Let’s move forward with our downtown core returning to it’s superb mix of retailers, restaurants and office space that we all can enjoy!

    Oh and by the way, Vivian for Mayor in 2023!!

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  7. Thank you Vivian. We’ll stated! While the idea of a Town Hall meeting frightens me a bit, I’d be willing to attend if it is professionally moderated with strict behavior rules enforced. I would like to hear all the ideas from both sides of this matter. Thank you for your service.

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  8. Thank you CM Vivian for your well articulated issues and concerns. And possibly a civil way at arriving at a solution. I like your idea of a Town Hall meeting.

    And thank you to my fellow citizen’s for your comments above. All a snapshot in civility. Sometimes, in agreeing to disagree – and listening to one another – we discover another, possibly a better solution.

    I have only one thing to add. As to the argument that the streateries should continue because of the new Omicron virus – viruses undergo variations, mutations, it is a natural phenomenon. The Omicron virus is another mutation from COVID and then Delta. There will be others, it is science, viruses will continue to mutate. We are all familiar with the “common flu”. I don’t have the statistics at hand this moment, but I believe approximately 70,000 – 80,000 folks die each year of the common flu.

    Why do we get a flu shot every year? Because last year’s flu virus has mutated. And so it is with COVID and now Omicron. Yes, these viruses are of concern. We have learned to live with the common cold and mutations of the common flu for generations by taking appropriate precautions.

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    1. As a nurse you should know those Streateries are not covid free. Not even close. You should know that no distancing is occurring and my guess is this and the crowds in the low bowl area are responsible for most of the cases here. You should know that Covid 19 and Delta are much worse than any flu. You should know that covid particles are airborne not cough and drop to ground or surface. SO did you get the vaccination. I see you day you are retired? I am just saying you are not a Dr. You are not a scientist and you being a nurse should probably not second guess things you have no data and no real evidence of at all. I am sorry. I assume you didn’t participate during the worst here with the covid patients in hospitals? Or did you? I think giving medical advice and not just your opinion would be better. Infact I think unless you are a scientist which you are not you should leave it to them. Most of us are well aware of the flu and the deaths world wide from flu which is nothing compared to this.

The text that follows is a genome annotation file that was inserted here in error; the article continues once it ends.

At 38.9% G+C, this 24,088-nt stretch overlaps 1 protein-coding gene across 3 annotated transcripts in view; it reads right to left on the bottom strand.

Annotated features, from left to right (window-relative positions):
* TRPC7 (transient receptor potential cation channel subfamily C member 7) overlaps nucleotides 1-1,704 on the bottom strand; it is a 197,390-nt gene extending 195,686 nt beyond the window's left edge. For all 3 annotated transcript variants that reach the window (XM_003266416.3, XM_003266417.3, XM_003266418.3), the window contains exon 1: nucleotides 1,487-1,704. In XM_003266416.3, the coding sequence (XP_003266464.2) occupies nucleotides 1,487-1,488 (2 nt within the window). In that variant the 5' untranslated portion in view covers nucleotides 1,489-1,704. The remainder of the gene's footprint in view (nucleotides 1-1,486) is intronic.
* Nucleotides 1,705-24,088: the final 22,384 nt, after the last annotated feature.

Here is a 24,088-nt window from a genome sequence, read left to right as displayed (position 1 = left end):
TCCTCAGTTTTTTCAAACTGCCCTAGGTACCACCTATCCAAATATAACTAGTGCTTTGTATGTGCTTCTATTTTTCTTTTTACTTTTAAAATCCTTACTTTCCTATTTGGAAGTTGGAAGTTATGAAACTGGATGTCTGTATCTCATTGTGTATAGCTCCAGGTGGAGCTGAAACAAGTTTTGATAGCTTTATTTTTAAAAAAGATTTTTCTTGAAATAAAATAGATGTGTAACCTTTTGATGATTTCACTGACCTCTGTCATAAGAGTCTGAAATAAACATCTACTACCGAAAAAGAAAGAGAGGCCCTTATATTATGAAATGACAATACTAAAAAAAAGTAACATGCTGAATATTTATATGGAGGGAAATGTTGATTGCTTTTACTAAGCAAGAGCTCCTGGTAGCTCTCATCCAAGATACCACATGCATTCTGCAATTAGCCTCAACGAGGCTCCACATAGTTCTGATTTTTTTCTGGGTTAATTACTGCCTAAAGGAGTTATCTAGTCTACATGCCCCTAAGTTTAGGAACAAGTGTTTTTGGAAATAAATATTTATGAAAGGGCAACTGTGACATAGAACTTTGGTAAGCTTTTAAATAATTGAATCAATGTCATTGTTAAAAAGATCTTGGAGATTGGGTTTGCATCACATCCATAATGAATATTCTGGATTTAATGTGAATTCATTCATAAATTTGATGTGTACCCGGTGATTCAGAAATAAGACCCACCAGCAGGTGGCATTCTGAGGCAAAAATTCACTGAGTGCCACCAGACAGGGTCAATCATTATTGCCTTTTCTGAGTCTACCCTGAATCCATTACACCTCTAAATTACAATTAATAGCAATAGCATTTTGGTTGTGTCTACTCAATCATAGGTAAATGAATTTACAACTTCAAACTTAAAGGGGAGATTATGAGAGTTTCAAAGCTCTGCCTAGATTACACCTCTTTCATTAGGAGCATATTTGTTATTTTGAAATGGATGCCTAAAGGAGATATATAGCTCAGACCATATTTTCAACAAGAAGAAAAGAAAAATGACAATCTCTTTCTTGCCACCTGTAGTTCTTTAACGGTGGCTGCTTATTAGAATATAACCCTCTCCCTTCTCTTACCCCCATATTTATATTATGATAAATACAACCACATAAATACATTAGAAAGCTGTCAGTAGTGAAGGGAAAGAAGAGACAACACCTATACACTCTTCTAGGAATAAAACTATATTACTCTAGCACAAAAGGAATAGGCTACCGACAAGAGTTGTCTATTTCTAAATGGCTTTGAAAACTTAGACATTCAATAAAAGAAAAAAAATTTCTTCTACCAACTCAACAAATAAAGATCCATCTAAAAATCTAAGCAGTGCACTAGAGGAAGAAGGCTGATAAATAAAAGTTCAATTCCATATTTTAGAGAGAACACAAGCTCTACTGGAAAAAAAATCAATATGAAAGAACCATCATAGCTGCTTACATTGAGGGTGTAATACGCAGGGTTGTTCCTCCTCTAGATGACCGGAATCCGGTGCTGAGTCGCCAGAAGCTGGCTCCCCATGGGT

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  9. One thing we all know for sure is the ’streateries’ structures will eventually come down and we need to look for opportunities when that happens. Each structure was a significant investment of over $10,000 in materials and labor; however, most businesses do not have a second use for them once the ordinance ends. At that point most will have to pay for them to be removal and thrown out.

    How do we take advantage of these structures and give them another life?

    Relocating the structures on vacant parcels of land around the community may provide new opportunities. Imagine them as a semi-permanent structure for a new neighborhood farmers/craft market, as dining structures for a food truck pop-up location or as small greenhouses in a community pea patch. All we need to do is imagine, find a location and make it happen.

    What are the next steps?
    1. Outreach to owners of vacant parcels or churches with space and share the idea.
    2. Inquire with the City about the location and any permitting or building code issues.
    3. Work with the restaurants to secure their structures once the ordinance ends.
    4. Find the volunteers to help remove and relocate the structures to the new location.
    5. Coordinate with community groups who can programs, provide insurance coverages and do marketing.

    Let’s find a way to give new life to these structures and benefit other areas of our community.